Quarry Blasts

The energy shown here is from a quarry blast located within the SCSN boundaries. Due to mining operations in Southern California we commonly detect blasting that is used in mining operations. The typical quarry blast shows an often "ringy" (long duration) and low-frequency S-wave, making it easily separated from typical local events.

The energy shown here is from a quarry blast located within the SCSN boundaries. Due to mining operations in Southern California we commonly detect blasting that is used in mining operations. Quarry blasts often show a “ringy” (long duration) and low-frequency S-wave making them easily separated from typical local events.

An interesting feature of quarry blasts is that the first motion of the wavefront is almost always “Up” or compressive. This is due to how the blast waves are formed in the first place. They start at the surface and the explosive energy is shot down into the ground compressing it outward. Because almost all quarry blasting is performed the same way, using the same methods, quarry blasts tend to look very similar to each other, with variations due to local geology.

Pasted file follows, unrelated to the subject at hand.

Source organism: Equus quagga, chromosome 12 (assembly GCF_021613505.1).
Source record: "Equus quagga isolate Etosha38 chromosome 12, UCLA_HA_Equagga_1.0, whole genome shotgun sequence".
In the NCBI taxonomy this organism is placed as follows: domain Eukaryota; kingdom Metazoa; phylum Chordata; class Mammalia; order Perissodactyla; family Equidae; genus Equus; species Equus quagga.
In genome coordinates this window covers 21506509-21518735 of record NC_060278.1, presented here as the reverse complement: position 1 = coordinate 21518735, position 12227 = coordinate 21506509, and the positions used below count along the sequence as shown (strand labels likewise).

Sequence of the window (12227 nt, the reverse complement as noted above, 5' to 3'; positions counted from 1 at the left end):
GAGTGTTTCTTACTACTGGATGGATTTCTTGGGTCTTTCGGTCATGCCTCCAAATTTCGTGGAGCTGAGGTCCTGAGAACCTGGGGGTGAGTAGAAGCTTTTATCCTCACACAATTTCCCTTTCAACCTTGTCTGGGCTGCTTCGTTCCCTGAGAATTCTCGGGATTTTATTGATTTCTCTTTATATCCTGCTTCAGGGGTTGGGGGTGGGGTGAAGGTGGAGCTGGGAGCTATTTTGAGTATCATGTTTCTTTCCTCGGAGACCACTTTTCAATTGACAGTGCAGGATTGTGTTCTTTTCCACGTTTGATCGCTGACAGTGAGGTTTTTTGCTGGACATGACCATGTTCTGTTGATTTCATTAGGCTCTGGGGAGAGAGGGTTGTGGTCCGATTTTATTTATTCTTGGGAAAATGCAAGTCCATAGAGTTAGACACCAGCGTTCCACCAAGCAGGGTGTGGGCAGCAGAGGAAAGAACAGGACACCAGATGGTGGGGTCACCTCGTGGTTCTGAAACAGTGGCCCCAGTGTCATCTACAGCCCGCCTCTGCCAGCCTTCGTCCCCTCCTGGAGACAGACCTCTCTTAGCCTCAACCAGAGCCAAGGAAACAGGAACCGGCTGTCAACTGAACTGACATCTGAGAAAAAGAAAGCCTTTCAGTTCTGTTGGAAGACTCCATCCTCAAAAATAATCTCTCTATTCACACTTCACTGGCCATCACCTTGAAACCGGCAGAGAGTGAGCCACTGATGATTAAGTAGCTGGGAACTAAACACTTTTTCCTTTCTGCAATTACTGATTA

For an introductory video on how drilling and blasting are used to mine watch below:

Uploaded on Nov 14, 2011
Shot, Edit, Voiced, Produced – An Introduction to Drilling and Blasting in the Construction Industry
Standard YouTube License BenHiggins28

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"California Institute of Technology (Caltech) (1926): Southern California Seismic Network. International Federation of Digital Seismograph Networks. Other/Seismic Network. doi:10.7914/SN/CI"

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